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Saturday, July 10, 2010
Does this mean I have an Oranje crush?


Posted by Mark Young

JOHANNESBURG -- Among the odd quirks of covering the World Cup are the surreal moments that always come at the end. Jumping out of the "World Cup Express" in the middle of a downpour (sans umbrella) to beat the all-time traffic snarl leading to Yokohama Stadium on finals day in 2002 became a tad mind-bending as neon signs flashed by. Yet four years later it was easily topped by the Zinedine Zidane head-butt heard around the world. And now I'm getting a front-row seat to something rarely seen in professional sports: athletes exuding charm on the eve of the biggest game of their lives.

A couple of days ago "Clockwork Oranje" became fellow guests at my hotel. I anticipated disruption and got irresistible Dutch casual cool instead. A nod from Wesley Sneijder in the lobby, a regular coaching coffee klatch in the lounge, and exchange of greetings and good wishes with Rafael van der Vaart, Andre Ooijer and Eljero Elia on the elevator. More importantly, it seems the entire team embraces the wonderful fans that have painted South Africa with goodwill and oranje in the last month.

Not too many oranje wigs and hats have been allowed in the lobby, but the players have happily posed for photos and signed autographs for the fortunate few who have passed muster with the fine security corps that have provided my safe passage for the past month (many, many thanks for all your diligence and hard work).

Bert Van Marwijk observes the scene with a knowing smile. This might be old (crazy Dutch) hat to the Netherlands head coach, but it's new to me. I thought watching Joan Rivers promote "A Piece of Work" on Charlie Rose's show on South African television would be my most surreal moment on this trip. Then on Friday I went to a nearby lion park and saw a troupe of World Cup referees being rounded up outside the gift shop. When Jerome Valcke said a different referring system would be in place for Brazil 2014, I hadn't anticipated that the shoddy bunch of officials in South Africa would be fed to the lions to facilitate this. That didn't come to pass (be nice, people), but a casual chat with Dirk Kuyt did.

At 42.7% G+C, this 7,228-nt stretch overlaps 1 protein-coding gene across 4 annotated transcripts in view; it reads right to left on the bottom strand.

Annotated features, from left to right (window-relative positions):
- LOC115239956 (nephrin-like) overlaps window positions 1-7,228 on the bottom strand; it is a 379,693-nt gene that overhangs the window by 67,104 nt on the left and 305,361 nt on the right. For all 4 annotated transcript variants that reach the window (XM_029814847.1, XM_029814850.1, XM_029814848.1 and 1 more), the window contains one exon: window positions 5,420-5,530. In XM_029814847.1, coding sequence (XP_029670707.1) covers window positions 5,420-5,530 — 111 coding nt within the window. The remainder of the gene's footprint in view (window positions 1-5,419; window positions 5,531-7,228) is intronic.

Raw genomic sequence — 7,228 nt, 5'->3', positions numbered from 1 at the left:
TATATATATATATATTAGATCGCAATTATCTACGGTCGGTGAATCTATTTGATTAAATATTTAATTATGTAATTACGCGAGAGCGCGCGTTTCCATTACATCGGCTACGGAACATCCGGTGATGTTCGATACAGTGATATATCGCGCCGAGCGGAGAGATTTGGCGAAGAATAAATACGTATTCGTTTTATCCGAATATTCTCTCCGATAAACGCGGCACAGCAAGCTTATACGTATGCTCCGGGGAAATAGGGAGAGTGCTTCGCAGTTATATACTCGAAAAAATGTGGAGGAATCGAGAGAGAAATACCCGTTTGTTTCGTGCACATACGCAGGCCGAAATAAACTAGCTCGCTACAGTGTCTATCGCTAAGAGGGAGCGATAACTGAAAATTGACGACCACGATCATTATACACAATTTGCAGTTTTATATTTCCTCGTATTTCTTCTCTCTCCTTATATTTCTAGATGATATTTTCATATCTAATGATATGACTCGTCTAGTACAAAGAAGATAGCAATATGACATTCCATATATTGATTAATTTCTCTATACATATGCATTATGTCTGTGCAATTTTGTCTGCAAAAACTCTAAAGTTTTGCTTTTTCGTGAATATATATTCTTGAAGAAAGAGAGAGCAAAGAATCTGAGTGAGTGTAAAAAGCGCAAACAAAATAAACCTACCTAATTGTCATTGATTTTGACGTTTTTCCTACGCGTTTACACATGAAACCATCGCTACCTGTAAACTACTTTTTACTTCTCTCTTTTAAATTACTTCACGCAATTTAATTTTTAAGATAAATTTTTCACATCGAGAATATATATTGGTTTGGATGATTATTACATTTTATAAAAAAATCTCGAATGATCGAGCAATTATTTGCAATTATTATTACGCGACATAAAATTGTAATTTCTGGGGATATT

While sipping an adult beverage at the hotel bar with a couple of mates Friday, it was, to say the least, a little strange to see many of the stars who have lit up the World Cup hanging out in leather chairs within a botched short corner. When Kuyt came up to the bar to place an order (three waters), I moved over to give him room.

As a paid-up member of the Fourth Estate, I should have grilled him on all manner of topics, but it was a night off for both of us and I happily reverted to the "gobsmacked" starstruck fan I'm far too old to be, but make no apology for. The Liverpool star gave me a genial glance, so I asked him how he was doing. We chatted for the next five minutes like we were swapping yarns at McConvilles Pub in Newry on a starry Irish night. Kuyt was beaming. The man was enjoying his World Cup. And so was I.

It got better about 15 minutes later when Nigel de Jong went over to a youngster in a Brazil sweatshirt and engaged him for a couple of minutes, the kid's eyes getting bigger and bigger. The Dutch hard man then headed to the elevators, only to return 10 minutes later with a Dutch national team jersey (from the Uruguay semifinal, no less) and gave it to the boy. I wasn't expecting a Joe Greene Coke commercial to take place right in front of me at the World Cup. But there it was.

But that's the wonder of this event. A psychic octopus becomes an international star, and every now and then, if you are very lucky, you get affirmation of why you love this beautiful game so much.